Matthew Chadwick was not going home again. He’d spent a few weeks in Maine, on Chadwick Island, twice in his life. So what if the island had been in the Chadwick family for over 400 years? It wasn’t his home and it never would be, but his uncle had died, left it to him and now he was stuck with it.
If that wasn’t enough, he was riding his Triumph Tiger on twisting Maine roads, and it had just begun to snow. In April.
He’d never realized until this moment that his uncle must have hated him.
The farther north he went, the less he needed his GPS. Each twist of the road turned on a memory he hadn’t known was there; the dark stretch of thick woods with trees clawing a pale gray sky, the blue house on that four-way stop, the old Exxon gas station looking different now with all those lights. He knew this road. He’d made this approach before.
The first time, he’d been eight years old, a skinny kid with scabbed knees and elbows. Boy Scout camp had fallen through, something about his paperwork not hitting the right desk in time, and his dad had loaded him onto a plane for Boston with the words, “Mind your manners or Uncle Dan will mind them for you.”
His great uncle had been waiting for him at the airport curb, leaning against the front fender of his truck. Spare of frame, iron gray hair, hands in the pockets of a pair of well- worn khakis, Uncle Dan nodded upon seeing him and said, “You look like a Chadwick, all right. Stow your gear and get in.”
Matt had thrown his backpack into the bed of the old Ford, climbed in, the door hinge squeaking as he closed it, and stared straight ahead.
“You’re going to need this,” Uncle Dan had said, leaving the airport behind them. Matt barely moved his head to look at what was in his uncle’s hand. A Swiss Army knife, shining red. “Take care of it. Keep it clean.”
Matt still had that knife. It was in his front left pocket, and it was clean.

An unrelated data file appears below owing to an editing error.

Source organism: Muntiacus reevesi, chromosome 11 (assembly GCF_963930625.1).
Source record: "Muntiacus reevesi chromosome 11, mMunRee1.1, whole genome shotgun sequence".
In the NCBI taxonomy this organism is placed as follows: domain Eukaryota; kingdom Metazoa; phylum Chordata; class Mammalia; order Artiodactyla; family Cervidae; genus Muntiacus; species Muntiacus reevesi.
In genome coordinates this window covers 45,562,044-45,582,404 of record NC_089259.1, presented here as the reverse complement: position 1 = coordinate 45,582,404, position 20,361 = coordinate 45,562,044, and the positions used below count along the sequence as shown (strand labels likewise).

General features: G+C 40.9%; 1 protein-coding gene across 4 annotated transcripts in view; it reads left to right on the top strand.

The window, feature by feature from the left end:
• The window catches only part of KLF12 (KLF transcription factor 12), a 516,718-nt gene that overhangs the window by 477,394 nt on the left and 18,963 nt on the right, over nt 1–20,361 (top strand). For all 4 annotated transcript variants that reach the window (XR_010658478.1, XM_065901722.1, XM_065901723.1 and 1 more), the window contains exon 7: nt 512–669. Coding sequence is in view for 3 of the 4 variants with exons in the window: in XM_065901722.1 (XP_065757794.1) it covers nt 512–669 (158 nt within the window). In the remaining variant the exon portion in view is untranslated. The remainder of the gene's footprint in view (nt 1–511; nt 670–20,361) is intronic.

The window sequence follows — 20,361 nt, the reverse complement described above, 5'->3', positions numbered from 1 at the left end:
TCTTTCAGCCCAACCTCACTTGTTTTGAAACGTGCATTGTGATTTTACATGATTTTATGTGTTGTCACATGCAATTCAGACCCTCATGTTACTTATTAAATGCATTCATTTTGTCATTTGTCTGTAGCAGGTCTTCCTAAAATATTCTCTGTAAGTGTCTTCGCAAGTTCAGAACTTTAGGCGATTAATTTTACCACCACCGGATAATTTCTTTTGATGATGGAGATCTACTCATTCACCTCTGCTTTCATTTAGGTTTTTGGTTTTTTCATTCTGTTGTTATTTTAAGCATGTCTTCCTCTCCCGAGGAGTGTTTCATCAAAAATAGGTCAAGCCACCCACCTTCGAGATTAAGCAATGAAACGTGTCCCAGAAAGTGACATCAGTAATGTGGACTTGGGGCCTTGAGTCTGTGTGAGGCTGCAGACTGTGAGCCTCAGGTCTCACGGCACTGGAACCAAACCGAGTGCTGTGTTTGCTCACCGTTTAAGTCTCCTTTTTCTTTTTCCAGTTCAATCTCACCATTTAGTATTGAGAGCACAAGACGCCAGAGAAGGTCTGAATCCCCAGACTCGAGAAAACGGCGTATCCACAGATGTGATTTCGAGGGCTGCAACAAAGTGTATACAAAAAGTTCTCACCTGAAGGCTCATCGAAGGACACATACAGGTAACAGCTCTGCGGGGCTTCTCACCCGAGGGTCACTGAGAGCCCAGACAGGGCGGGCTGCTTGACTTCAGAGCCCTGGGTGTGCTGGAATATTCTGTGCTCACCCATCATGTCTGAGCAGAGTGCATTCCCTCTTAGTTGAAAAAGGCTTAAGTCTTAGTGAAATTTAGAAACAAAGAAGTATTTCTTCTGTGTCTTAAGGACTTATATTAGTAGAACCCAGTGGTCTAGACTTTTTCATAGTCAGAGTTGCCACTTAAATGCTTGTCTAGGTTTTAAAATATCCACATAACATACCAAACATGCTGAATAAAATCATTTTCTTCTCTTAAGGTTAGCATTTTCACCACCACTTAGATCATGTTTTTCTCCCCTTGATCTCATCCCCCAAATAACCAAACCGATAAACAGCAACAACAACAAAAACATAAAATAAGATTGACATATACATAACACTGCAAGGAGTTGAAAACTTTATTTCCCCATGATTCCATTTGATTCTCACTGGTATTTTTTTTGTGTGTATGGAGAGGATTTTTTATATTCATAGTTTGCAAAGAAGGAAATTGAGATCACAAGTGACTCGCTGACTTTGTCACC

The second time he’d been to Uncle Dan’s place in Maine, he’d been seventeen. His uncle had met him as close to the gate as he could get, not from any warmth of family feeling, not from Uncle Dan, but more that no one could be certain that Matt wouldn’t climb on the nearest plane or out the closest exit and simply disappear into another life, least of all Matt himself. He’d been messed up and had been messing up, and his dad had said, “If Uncle Dan can’t straighten you out, no one can.” He’d been shoved on a plane to Boston without any choice in the matter to spend the ten weeks of summer before his senior year on an island in Maine. He’d not gone gracefully.
Uncle Dan, his thick hair silver white by this time, his weight leaner, his eyes the light blue of a winter sky, had shaken his hand first thing. Matt had stood straighter and returned his grip, looking his uncle in the eye. Facing Uncle Dan did that to a man.
“You’re a Chadwick,” he’d said. “That means something.”
“What?” Matt had asked, hoisting his duffel to his shoulder. “What’s it mean?
“Don’t screw up. That’s what it means.”
Ten weeks later, Matt had either learned or decided, he still wasn’t sure which, not to screw up.
The yellow house with the window boxes, just on the right. He remembered that place. The Congregational church on the hill, white spire spiking into a bleached white sky, he remembered that. The old drugstore with the lunch counter was an antique shop now, little stained glass lamps in all the windows, spreading colored light against a wintry sky. In April.
Matt expelled a breath inside his helmet. It wasn’t quite a sigh. Marines didn’t sigh. His Uncle Dan, a Marine in WWII, had never sighed in his life, of that Matt was sure.
The wheels of his bike made each turn easily. The route into Old Derby, the port town closest to Chadwick Island, felt hauntingly familiar.
The island had been in the Chadwick family since the late 1600s, before the town was established, before Maine was a state, before there was a United States of America. Uncle Dan had made much of that, of the history of their folk in this place, of the legacy that each Chadwick left behind. At eight, he’d listened and wondered at his own place in the story. At seventeen, he’d pretended to listen and wondered what kind of legacy an old man could leave on a remote island in a remote part of the world. At twenty-five, he knew less than he’d known at eight and he cared to know more than he had at seventeen.
Uncle Dan could have helped him out, he knew, but Dan was dead and he’d left Chadwick Island to Matt, as it was always done, oldest son to oldest surviving son, since 1695, and now Matt had to figure out what to do with a legacy he didn’t understand and an island he didn’t want.